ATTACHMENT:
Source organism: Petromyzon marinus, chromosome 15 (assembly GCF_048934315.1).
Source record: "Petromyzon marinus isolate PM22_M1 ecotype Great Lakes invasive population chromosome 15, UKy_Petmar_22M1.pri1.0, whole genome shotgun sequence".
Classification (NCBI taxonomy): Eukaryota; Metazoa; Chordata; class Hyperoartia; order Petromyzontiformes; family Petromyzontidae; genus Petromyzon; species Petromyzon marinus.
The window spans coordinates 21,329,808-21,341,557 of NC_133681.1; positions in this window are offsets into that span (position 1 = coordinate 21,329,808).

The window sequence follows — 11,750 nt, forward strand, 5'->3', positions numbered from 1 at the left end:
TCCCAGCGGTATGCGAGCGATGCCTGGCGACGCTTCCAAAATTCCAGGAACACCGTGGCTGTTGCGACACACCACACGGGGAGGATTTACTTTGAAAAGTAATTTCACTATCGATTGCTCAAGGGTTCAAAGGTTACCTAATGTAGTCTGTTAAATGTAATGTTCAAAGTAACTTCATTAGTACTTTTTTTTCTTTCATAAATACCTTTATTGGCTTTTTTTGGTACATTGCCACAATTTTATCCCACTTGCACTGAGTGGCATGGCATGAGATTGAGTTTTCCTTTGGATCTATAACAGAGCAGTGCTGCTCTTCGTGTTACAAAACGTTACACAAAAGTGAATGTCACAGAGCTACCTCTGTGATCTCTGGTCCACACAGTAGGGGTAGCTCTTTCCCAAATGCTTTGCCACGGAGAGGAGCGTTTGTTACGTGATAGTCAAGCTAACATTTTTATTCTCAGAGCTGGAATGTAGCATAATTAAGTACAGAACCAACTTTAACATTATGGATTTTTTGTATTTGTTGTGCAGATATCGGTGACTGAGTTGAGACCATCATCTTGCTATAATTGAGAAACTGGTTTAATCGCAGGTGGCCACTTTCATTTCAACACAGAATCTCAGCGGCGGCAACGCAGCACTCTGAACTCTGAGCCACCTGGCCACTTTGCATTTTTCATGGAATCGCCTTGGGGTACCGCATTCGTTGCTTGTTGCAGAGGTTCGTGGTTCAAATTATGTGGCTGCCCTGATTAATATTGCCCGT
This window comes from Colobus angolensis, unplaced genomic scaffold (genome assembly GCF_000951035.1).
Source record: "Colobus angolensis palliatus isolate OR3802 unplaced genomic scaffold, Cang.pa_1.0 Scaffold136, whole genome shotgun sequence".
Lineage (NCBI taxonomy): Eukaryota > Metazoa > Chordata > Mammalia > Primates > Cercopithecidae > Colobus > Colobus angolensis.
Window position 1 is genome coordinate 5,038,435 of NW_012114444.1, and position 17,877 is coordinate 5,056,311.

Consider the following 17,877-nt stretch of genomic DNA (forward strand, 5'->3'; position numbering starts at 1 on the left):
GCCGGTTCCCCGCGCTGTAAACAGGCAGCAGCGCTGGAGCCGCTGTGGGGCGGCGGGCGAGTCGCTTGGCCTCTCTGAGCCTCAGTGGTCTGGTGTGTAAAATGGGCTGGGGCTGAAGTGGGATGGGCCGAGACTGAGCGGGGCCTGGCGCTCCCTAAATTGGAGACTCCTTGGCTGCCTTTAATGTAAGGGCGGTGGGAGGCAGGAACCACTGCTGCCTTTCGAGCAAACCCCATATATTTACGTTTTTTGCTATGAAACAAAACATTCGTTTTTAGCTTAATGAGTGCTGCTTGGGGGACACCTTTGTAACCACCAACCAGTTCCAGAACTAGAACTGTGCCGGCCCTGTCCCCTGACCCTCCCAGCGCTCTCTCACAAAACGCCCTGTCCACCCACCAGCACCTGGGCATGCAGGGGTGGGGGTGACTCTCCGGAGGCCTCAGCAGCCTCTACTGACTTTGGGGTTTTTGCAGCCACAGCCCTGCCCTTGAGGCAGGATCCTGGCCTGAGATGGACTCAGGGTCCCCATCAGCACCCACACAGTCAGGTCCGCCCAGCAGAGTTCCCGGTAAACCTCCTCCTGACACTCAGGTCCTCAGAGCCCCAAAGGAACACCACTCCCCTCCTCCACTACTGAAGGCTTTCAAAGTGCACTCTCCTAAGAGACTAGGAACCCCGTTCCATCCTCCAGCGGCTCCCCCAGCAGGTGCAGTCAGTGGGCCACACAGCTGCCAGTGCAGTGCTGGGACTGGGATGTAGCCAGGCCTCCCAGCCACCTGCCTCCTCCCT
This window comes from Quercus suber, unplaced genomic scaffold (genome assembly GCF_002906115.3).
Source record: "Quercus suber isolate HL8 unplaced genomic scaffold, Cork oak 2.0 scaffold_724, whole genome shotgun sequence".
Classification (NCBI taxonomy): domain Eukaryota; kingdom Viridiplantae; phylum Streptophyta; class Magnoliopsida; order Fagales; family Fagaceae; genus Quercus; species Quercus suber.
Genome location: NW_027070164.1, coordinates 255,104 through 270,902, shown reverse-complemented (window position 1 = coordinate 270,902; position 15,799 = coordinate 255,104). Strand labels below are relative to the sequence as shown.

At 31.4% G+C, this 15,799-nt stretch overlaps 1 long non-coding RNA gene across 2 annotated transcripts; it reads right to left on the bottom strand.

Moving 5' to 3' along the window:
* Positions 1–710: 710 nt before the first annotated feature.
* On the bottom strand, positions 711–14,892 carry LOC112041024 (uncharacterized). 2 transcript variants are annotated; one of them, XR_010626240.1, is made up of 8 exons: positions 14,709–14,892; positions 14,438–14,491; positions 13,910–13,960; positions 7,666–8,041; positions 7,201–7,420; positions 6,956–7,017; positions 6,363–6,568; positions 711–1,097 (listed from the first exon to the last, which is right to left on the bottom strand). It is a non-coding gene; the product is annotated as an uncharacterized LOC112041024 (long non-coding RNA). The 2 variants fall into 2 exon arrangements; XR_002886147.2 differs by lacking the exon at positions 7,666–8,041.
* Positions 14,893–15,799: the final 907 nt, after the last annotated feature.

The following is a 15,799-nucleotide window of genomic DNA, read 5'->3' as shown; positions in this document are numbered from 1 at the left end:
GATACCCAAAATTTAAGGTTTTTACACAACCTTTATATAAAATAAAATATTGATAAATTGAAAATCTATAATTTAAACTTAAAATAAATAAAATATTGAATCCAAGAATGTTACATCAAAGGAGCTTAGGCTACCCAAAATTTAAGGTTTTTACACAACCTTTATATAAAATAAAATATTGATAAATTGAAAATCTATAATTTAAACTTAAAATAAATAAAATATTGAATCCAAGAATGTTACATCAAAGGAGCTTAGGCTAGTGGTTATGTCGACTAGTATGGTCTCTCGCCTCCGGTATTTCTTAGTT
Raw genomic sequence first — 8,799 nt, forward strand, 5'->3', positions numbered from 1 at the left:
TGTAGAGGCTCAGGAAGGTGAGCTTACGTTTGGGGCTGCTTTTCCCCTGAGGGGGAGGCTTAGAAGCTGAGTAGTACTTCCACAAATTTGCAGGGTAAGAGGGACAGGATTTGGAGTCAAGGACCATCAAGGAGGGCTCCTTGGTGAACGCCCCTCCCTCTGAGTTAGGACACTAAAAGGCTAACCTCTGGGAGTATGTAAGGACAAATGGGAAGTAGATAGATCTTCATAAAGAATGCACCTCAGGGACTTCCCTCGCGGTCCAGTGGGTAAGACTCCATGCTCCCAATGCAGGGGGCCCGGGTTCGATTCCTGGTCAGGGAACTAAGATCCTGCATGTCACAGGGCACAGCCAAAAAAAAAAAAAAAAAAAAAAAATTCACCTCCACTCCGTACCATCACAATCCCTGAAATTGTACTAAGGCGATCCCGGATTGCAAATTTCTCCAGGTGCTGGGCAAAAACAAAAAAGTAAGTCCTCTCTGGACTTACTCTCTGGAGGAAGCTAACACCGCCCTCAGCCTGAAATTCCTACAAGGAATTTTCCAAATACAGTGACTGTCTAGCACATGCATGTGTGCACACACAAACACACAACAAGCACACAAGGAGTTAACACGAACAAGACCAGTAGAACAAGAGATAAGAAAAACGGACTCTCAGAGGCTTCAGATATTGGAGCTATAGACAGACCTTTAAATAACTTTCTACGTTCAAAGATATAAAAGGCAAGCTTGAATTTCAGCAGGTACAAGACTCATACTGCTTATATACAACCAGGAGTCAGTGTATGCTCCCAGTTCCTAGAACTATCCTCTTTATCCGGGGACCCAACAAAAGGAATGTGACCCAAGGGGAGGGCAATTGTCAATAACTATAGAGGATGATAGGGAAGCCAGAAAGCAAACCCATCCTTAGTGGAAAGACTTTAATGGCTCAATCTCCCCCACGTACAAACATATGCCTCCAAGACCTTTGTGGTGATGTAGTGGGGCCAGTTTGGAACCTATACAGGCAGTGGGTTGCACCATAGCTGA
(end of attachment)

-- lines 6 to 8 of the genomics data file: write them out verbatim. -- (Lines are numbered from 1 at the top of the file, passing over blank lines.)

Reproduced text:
TCCCAGCGGTATGCGAGCGATGCCTGGCGACGCTTCCAAAATTCCAGGAACACCGTGGCTGTTGCGACACACCACACGGGGAGGATTTACTTTGAAAAGTAATTTCACTATCGATTGCTCAAGGGTTCAAAGGTTACCTAATGTAGTCTGTTAAATGTAATGTTCAAAGTAACTTCATTAGTACTTTTTTTTCTTTCATAAATACCTTTATTGGCTTTTTTTGGTACATTGCCACAATTTTATCCCACTTGCACTGAGTGGCATGGCATGAGATTGAGTTTTCCTTTGGATCTATAACAGAGCAGTGCTGCTCTTCGTGTTACAAAACGTTACACAAAAGTGAATGTCACAGAGCTACCTCTGTGATCTCTGGTCCACACAGTAGGGGTAGCTCTTTCCCAAATGCTTTGCCACGGAGAGGAGCGTTTGTTACGTGATAGTCAAGCTAACATTTTTATTCTCAGAGCTGGAATGTAGCATAATTAAGTACAGAACCAACTTTAACATTATGGATTTTTTGTATTTGTTGTGCAGATATCGGTGACTGAGTTGAGACCATCATCTTGCTATAATTGAGAAACTGGTTTAATCGCAGGTGGCCACTTTCATTTCAACACAGAATCTCAGCGGCGGCAACGCAGCACTCTGAACTCTGAGCCACCTGGCCACTTTGCATTTTTCATGGAATCGCCTTGGGGTACCGCATTCGTTGCTTGTTGCAGAGGTTCGTGGTTCAAATTATGTGGCTGCCCTGATTAATATTGCCCGT
This window comes from Colobus angolensis, unplaced genomic scaffold (genome assembly GCF_000951035.1).
Source record: "Colobus angolensis palliatus isolate OR3802 unplaced genomic scaffold, Cang.pa_1.0 Scaffold136, whole genome shotgun sequence".